**NYY AL**

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home .242 .271

road .279 .279

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home .242 .271

road .279 .279

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**diff .037 .008**

On the road, the Yankee fielders were the same as the AL average, holding opponents to a .279 BABIP. At home, though, they were 29 points better than the league.

So, in effect, all 50 runs the Yankees fielders saved via BABIP were saved at Yankee Stadium.

Why does that matter? Because those 50 runs are going to be *double counted* against Yankee pitchers and their WAR.

First, those 50 runs will be attributed to the skill of the Yankee fielders. Whitey Ford's WAR will drop, because it appears the fielders behind him were responsible for turning so many of his balls in play into outs.

Second, those same 50 runs are going to be used in calculating the Park Factor, which is based on actual runs scored (by both teams). With 50 fewer runs scored at Yankee Stadium because of BABIP, and no fewer runs scored on the road, the calculation will implicitly attribute those 50 runs to the park and the park factor will drop. Whitey Ford's WAR again will drop because he pitches in a park where it appears to be easier to prevent runs.

The adjustment for BABIP is made twice: the first time it's attributed to the fielders, and the second time it's attributed to the park. But it can't be both. At least not fully both -- it could be 50% fielding and 50% park, but the WAR method treats it as 100% fielding and 100% park.

Specifically, according to Baseball Reference, the dWAR calculation credits the Yankee defense with 0.43 runs per game behind Whitey Ford. Over Whitey's 283 innings, that's 13.5 runs. At 10 runs per win, that's 1.35 WAR. At 8.5 runs per win -- which is what B-R seems to be using for the 1961 American League -- it's 1.6 WAR.

Whitey is being adjusted, implicitly, by 3.2 WAR instead of 1.6. Turning that double-counting back into single-counting would raise Whitey from 3.7 to 5.3, which seems much more reasonable for his performance.

Except ... not quite. My calculation assumed that park factor is based on a single season's runs. It's actually the average of three seasons -- in this case, 1960, 1961, and 1962.

So only a third of the Yankee defense is being double-counted in 1961. That means you'd only adjust Whitey for 0.5 WAR, not the full 1.5. That brings him only to 4.2.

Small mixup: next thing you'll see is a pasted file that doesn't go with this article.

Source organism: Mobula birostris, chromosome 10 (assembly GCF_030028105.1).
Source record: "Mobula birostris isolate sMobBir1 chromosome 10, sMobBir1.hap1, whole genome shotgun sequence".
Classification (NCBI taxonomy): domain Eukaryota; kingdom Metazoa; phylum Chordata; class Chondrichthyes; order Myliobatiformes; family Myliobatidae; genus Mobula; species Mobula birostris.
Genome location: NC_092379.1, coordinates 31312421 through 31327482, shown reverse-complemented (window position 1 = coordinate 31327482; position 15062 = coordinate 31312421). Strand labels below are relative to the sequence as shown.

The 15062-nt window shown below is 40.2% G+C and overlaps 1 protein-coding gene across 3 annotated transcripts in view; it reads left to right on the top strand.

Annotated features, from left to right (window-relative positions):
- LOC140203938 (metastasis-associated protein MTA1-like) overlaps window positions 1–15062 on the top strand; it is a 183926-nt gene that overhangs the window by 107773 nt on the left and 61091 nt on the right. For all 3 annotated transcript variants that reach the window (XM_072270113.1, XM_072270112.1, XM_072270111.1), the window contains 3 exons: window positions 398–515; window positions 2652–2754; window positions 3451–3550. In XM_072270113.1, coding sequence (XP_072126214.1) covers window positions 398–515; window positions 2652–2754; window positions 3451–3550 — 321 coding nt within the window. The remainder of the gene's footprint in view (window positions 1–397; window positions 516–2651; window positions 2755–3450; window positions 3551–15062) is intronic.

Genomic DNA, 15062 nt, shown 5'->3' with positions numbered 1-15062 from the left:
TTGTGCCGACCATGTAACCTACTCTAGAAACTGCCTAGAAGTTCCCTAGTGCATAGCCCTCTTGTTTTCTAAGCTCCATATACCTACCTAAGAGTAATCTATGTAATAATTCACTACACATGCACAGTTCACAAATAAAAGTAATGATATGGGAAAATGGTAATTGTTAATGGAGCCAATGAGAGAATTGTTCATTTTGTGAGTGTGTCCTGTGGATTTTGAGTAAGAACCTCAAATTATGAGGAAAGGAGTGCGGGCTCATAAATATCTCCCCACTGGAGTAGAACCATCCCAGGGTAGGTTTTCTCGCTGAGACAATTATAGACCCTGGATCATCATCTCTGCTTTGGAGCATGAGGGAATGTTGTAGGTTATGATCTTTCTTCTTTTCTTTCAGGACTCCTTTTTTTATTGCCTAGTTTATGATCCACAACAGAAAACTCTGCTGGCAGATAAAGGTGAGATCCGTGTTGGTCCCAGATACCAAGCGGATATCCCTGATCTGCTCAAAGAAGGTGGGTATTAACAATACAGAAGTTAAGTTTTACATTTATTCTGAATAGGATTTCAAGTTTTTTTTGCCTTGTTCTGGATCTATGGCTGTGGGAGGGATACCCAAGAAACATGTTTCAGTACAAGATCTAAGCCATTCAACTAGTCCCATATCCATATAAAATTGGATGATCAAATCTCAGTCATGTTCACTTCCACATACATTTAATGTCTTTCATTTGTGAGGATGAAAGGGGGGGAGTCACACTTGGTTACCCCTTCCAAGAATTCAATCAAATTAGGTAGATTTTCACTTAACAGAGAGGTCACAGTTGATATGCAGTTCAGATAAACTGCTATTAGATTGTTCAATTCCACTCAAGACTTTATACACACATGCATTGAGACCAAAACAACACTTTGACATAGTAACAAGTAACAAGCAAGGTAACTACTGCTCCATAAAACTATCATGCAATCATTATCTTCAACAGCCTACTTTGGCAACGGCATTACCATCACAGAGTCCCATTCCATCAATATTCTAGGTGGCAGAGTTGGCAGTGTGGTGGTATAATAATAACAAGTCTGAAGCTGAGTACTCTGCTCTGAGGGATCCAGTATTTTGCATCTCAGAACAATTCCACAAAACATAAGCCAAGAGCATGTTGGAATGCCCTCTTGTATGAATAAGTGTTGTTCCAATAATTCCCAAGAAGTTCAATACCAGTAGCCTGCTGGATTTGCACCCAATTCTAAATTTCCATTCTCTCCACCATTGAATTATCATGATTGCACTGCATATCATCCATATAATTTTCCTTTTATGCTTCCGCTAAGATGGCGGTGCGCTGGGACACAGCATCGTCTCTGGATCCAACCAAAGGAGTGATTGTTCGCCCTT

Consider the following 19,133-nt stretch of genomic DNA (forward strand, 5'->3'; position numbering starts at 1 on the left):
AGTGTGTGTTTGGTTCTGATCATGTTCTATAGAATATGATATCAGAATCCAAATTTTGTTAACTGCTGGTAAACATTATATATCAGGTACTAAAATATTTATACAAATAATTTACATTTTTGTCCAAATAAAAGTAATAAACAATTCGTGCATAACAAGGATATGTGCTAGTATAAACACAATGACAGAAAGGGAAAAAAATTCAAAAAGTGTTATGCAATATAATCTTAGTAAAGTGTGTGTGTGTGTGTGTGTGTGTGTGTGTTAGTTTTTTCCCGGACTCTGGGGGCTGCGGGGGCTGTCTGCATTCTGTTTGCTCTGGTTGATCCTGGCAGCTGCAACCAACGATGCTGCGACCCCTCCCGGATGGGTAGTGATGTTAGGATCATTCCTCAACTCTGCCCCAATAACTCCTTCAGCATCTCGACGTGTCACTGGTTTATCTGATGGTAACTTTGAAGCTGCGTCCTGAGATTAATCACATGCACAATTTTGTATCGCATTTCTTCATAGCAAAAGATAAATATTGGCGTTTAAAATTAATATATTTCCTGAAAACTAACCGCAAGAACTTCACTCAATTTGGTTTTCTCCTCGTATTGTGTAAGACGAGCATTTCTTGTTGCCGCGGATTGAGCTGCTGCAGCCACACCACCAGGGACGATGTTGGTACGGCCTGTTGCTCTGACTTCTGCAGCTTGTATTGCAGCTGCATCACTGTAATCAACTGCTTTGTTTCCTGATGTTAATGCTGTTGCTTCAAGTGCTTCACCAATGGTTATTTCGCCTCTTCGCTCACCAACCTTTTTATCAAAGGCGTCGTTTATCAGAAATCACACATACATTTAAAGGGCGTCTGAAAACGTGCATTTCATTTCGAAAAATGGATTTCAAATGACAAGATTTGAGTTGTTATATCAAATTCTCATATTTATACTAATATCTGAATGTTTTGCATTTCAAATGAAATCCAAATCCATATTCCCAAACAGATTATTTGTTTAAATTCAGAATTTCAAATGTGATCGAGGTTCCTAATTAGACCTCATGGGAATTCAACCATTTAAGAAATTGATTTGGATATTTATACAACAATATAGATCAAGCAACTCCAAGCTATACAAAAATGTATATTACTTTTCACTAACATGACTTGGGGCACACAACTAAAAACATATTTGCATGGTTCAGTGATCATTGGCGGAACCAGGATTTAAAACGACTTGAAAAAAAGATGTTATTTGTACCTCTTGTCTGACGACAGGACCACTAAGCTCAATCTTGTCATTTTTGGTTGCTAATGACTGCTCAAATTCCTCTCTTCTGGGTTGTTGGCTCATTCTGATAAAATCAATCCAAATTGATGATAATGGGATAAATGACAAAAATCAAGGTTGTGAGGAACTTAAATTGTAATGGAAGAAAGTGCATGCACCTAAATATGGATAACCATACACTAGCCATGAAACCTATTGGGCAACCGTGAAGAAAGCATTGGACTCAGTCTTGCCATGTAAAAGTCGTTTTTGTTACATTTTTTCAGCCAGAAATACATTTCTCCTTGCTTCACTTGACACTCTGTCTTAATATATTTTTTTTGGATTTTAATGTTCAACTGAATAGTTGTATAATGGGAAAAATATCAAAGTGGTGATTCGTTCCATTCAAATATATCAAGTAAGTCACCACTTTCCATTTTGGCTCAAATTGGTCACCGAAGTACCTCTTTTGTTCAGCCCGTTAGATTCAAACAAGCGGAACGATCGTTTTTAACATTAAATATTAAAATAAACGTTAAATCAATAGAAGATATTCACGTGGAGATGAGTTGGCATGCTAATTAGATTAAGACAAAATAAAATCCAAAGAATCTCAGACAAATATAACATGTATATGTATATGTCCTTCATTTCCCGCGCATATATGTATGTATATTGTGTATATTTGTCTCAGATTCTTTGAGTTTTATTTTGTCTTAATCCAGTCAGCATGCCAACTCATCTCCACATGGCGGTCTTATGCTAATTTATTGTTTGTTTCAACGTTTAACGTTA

However, the missing 1.0 WAR is still double-counted: it's just that one third of it is moving to 1960, and one third is moving to 1962.

That means that Whitey will be shorted 0.5 WAR in 1960, and again in 1962. If you fixed that, his 1960 would go from 2.0 to 2.5, and his 1962 from 5.1 to 5.6.

Over Whitey's career, though, the Yankees' overall home BABIP (compared to road) will indeed wind up double counted towards his total WAR (with the exception of his first two and last two years, which will be "1.3-counted" or "1.6 counted").

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I think this is something that will happen all the time, if my understanding is correct of how pitching WAR is calculated.

BABIP is, like any other stat, subject to random variation. By my calculation, the SD of luck for home-minus-road BABIP is about 14 points, or 24 runs for a team-season. That's a lot. Whitey Ford pitched about 19.5 percent of his team's innings in 1961, so the SD of his random BABIP luck is about 5 runs. (The 1961 number looks like it was double that, or 2 SD, assuming no park effects. Whitey was double counted by about 10 runs by raw BABIP, and a little more than that by the dWAR calculation.)

Now, dWAR does remove popups and line drives from consideration ... that will reduce the luck SD (I'm not sure how much) compared to raw BABIP. But even if the SD drops from 0.5 to 0.4, or something, that's still pretty big.

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We could just adjust dWAR for this (the BABIP home/road numbers are readily available on B-R). But I think the adjustments for fielding and park are exaggerated in other ways -- as I wrote about in previous sets of posts.

A different algorithm for adjusting pitcher WAR -- where we regress both fielding and park to the mean by significant amounts -- might reduce the double-count enough that we won't really need to make a correction for it. It will probably adjust both Whitey Ford and Jack Kralick enough that Whitey winds up on top, although I haven't checked that in detail yet.

I'll work on that for the next post.